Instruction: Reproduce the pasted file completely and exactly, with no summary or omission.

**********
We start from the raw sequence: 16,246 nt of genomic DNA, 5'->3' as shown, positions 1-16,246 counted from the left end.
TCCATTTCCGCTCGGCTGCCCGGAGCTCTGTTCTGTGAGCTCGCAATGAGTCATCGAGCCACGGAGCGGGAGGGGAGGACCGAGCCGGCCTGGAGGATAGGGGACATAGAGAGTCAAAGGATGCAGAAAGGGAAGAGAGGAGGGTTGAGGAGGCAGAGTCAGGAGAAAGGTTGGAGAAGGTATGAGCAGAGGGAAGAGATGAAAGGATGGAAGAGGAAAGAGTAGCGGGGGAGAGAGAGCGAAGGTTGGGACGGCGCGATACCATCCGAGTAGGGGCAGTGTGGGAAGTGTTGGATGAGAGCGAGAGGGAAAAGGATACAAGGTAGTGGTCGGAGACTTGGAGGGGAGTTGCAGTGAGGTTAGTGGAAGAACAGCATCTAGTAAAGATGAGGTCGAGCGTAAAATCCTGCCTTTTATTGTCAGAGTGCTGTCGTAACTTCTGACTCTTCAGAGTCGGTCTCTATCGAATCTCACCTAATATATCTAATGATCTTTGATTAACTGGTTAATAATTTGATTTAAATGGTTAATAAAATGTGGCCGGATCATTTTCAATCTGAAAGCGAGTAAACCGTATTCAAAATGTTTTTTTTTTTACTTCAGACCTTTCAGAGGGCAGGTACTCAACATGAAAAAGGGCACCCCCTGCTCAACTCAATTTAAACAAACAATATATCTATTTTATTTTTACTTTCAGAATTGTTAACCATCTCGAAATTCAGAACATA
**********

We start from the raw sequence: 16,246 nt of genomic DNA, 5'->3' as shown, positions 1-16,246 counted from the left end.
TCCATTTCCGCTCGGCTGCCCGGAGCTCTGTTCTGTGAGCTCGCAATGAGTCATCGAGCCACGGAGCGGGAGGGGAGGACCGAGCCGGCCTGGAGGATAGGGGACATAGAGAGTCAAAGGATGCAGAAAGGGAAGAGAGGAGGGTTGAGGAGGCAGAGTCAGGAGAAAGGTTGGAGAAGGTATGAGCAGAGGGAAGAGATGAAAGGATGGAAGAGGAAAGAGTAGCGGGGGAGAGAGAGCGAAGGTTGGGACGGCGCGATACCATCCGAGTAGGGGCAGTGTGGGAAGTGTTGGATGAGAGCGAGAGGGAAAAGGATACAAGGTAGTGGTCGGAGACTTGGAGGGGAGTTGCAGTGAGGTTAGTGGAAGAACAGCATCTAGTAAAGATGAGGTCGAGCGTAAAATCCTGCCTTTTATTGTCAGAGTGCTGTCGTAACTTCTGACTCTTCAGAGTCGGTCTCTATCGAATCTCACCTAATATATCTAATGATCTTTGATTAACTGGTTAATAATTTGATTTAAATGGTTAATAAAATGTGGCCGGATCATTTTCAATCTGAAAGCGAGTAAACCGTATTCAAAATGTTTTTTTTTTTACTTCAGACCTTTCAGAGGGCAGGTACTCAACATGAAAAAGGGCACCCCCTGCTCAACTCAATTTAAACAAACAATATATCTATTTTATTTTTACTTTCAGAATTGTTAACCATCTCGAAATTCAGAACATA